$$P\left( {r_{k} } \right) \, = \, h\left( {r_{k} } \right)/n \, = \, n_{k} / \, n$$

For k = 1,2,…,L, P(rk) is an estimation of the intensity level occurrence. The functions histc, imhist of MATLAB are used in this section.

3.5 Grey scale image

Images in the grey scale are either constructed or devoid of color. Grey scale values range from 0 (black) to 1 (white). (white). Images are converted into grey scale images after histogram calculation in order to simplify and make use of morphology.

3.6 Subtraction

The suggested approach dynamically subtracts the background from every input video frame, subtracts it from the following frame, and compares the result to the background’s threshold value. It is regarded as the foreground if it exceeds the background threshold and the background if it does not. Every frame updates the foreground.

3.7 Removing shadow

Each frame an 8 × 8 block performs the operations using a function, and the output is compared to the variance threshold. Results are interpreted as shadow if they fall below the variance threshold and are given logic 0; otherwise, they are given logic 1.

3.8 Morphologic operations

Morphology is a broad category of image processing techniques that manipulates images according to their shapes. The morphologic operations take an input image and apply a structural element to it, producing an output image of the same size. Erosion and dilation are the two primary morphologic processes. In a morphologic operation, the neighbors of each pixel in the input image are compared to determine the value of that pixel in the output image. By choosing the neighborhood’s size and shape, which is sensitive to certain shapes in the input image, morphological processes can be produced.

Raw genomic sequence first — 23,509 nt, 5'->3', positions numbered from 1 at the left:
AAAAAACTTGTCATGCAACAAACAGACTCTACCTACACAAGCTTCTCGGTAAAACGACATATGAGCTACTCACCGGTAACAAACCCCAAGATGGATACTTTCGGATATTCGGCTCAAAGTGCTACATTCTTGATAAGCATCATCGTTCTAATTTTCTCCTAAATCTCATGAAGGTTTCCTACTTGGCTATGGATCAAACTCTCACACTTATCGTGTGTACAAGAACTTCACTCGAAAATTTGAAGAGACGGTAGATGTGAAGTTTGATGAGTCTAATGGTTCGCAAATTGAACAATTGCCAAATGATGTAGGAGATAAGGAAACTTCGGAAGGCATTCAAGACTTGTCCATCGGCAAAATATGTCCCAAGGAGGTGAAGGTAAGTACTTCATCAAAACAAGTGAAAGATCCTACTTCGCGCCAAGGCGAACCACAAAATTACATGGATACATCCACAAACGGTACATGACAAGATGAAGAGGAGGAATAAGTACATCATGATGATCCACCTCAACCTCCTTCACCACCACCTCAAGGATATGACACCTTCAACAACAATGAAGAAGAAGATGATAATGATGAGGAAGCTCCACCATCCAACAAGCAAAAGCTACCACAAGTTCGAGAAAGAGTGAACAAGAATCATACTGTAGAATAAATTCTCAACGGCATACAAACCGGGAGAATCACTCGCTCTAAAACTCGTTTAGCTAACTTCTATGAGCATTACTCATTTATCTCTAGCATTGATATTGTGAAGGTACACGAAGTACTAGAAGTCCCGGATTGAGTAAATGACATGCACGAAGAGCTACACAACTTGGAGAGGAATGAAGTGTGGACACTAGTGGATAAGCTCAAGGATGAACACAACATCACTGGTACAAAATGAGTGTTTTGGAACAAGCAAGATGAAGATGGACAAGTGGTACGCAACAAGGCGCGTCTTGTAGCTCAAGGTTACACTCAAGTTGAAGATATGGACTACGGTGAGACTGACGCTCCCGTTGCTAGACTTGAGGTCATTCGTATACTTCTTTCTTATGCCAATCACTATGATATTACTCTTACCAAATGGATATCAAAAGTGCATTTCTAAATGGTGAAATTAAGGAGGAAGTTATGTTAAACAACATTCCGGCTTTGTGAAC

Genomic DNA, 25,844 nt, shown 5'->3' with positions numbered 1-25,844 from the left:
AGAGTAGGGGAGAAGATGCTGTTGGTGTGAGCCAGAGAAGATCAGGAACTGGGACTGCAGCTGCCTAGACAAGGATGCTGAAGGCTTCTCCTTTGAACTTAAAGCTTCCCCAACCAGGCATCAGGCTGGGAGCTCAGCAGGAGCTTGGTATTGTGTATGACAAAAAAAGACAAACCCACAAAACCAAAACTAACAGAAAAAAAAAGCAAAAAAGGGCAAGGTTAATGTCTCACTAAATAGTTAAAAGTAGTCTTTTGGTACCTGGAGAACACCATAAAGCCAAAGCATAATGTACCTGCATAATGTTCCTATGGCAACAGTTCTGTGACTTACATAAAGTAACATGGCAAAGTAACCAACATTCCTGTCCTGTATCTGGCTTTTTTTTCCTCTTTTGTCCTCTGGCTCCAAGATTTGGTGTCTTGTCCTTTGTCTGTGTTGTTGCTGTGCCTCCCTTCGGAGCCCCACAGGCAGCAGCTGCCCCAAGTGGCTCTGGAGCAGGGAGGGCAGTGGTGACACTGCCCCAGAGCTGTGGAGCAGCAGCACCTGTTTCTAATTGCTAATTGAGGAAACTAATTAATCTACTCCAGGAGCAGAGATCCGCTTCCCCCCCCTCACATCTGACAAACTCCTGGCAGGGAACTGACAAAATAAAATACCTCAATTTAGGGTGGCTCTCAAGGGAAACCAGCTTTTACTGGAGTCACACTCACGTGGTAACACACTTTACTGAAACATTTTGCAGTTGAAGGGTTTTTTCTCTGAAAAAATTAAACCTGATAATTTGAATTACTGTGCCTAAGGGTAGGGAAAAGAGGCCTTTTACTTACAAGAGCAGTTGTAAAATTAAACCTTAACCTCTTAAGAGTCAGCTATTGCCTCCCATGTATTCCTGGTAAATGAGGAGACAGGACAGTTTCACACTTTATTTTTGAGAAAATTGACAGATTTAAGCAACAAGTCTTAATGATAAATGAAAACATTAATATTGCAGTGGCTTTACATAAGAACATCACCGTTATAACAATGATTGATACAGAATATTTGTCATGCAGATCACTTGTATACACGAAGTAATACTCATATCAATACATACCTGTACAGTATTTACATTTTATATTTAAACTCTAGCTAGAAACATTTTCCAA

Dilation Dilation is the process that makes the objects in a binary image larger or thicker. A shape known as the structural components regulates the way and quantity of thickening. To put it another way, dilation frequently makes use of the structural element to discover or enhance the shapes present in the input image. Dilation is modifiable. A + B = B + A. It is standard practice in image processing for the first operator to represent the structural element, which is typically smaller than the image, and the second operator to represent an image. For illustration, consider the employment of the 3*3 square structural element in the simple binary image A, which contains a rectangular object.

$$\left[ {\begin{array}{*{20}l} 0 \hfill & 0 \hfill & 0 \hfill & 0 \hfill & 0 \hfill & 0 \hfill & 0 \hfill & 0 \hfill & 0 \hfill & 0 \hfill \\ 0 \hfill & 0 \hfill & 0 \hfill & 0 \hfill & 0 \hfill & 0 \hfill & 0 \hfill & 0 \hfill & 0 \hfill & 0 \hfill \\ 0 \hfill & 0 \hfill & 0 \hfill & 0 \hfill & 0 \hfill & 0 \hfill & 0 \hfill & 0 \hfill & 0 \hfill & 0 \hfill \\ 0 \hfill & 0 \hfill & 0 \hfill & 1 \hfill & 1 \hfill & 1 \hfill & 1 \hfill & 0 \hfill & 0 \hfill & 0 \hfill \\ 0 \hfill & 0 \hfill & 0 \hfill & 1 \hfill & 1 \hfill & 1 \hfill & 1 \hfill & 0 \hfill & 0 \hfill & 0 \hfill \\ 0 \hfill & 0 \hfill & 0 \hfill & 1 \hfill & 1 \hfill & 1 \hfill & 1 \hfill & 0 \hfill & 0 \hfill & 0 \hfill \\ 0 \hfill & 0 \hfill & 0 \hfill & 0 \hfill & 0 \hfill & 0 \hfill & 0 \hfill & 0 \hfill & 0 \hfill & 0 \hfill \\ 0 \hfill & 0 \hfill & 0 \hfill & 0 \hfill & 0 \hfill & 0 \hfill & 0 \hfill & 0 \hfill & 0 \hfill & 0 \hfill \\ 0 \hfill & 0 \hfill & 0 \hfill & 0 \hfill & 0 \hfill & 0 \hfill & 0 \hfill & 0 \hfill & 0 \hfill & 0 \hfill \\ \end{array} } \right]$$

After dilation, the binary image A is as follows: